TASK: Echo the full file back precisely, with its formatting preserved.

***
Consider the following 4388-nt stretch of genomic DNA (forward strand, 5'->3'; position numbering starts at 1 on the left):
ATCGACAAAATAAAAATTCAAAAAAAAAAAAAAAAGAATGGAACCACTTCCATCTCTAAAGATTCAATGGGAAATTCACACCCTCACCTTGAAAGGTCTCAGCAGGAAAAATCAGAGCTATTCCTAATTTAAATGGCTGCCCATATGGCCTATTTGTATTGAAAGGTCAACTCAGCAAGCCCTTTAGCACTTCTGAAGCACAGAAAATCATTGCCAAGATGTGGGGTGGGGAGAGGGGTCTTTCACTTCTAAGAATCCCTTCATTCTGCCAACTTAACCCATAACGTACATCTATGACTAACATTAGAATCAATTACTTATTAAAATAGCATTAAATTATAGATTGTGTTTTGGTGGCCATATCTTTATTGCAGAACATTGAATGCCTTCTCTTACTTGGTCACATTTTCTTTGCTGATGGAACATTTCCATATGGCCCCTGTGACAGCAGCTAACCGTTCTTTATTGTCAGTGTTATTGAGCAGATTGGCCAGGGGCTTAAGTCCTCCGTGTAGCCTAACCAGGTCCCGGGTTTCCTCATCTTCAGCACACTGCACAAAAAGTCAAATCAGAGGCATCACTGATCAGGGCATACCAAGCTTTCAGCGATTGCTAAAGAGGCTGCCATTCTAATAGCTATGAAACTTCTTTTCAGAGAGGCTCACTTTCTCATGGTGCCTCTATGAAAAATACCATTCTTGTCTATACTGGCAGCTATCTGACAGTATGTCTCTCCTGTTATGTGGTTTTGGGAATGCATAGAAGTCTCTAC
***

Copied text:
Consider the following 4388-nt stretch of genomic DNA (forward strand, 5'->3'; position numbering starts at 1 on the left):
ATCGACAAAATAAAAATTCAAAAAAAAAAAAAAAAGAATGGAACCACTTCCATCTCTAAAGATTCAATGGGAAATTCACACCCTCACCTTGAAAGGTCTCAGCAGGAAAAATCAGAGCTATTCCTAATTTAAATGGCTGCCCATATGGCCTATTTGTATTGAAAGGTCAACTCAGCAAGCCCTTTAGCACTTCTGAAGCACAGAAAATCATTGCCAAGATGTGGGGTGGGGAGAGGGGTCTTTCACTTCTAAGAATCCCTTCATTCTGCCAACTTAACCCATAACGTACATCTATGACTAACATTAGAATCAATTACTTATTAAAATAGCATTAAATTATAGATTGTGTTTTGGTGGCCATATCTTTATTGCAGAACATTGAATGCCTTCTCTTACTTGGTCACATTTTCTTTGCTGATGGAACATTTCCATATGGCCCCTGTGACAGCAGCTAACCGTTCTTTATTGTCAGTGTTATTGAGCAGATTGGCCAGGGGCTTAAGTCCTCCGTGTAGCCTAACCAGGTCCCGGGTTTCCTCATCTTCAGCACACTGCACAAAAAGTCAAATCAGAGGCATCACTGATCAGGGCATACCAAGCTTTCAGCGATTGCTAAAGAGGCTGCCATTCTAATAGCTATGAAACTTCTTTTCAGAGAGGCTCACTTTCTCATGGTGCCTCTATGAAAAATACCATTCTTGTCTATACTGGCAGCTATCTGACAGTATGTCTCTCCTGTTATGTGGTTTTGGGAATGCATAGAAGTCTCTAC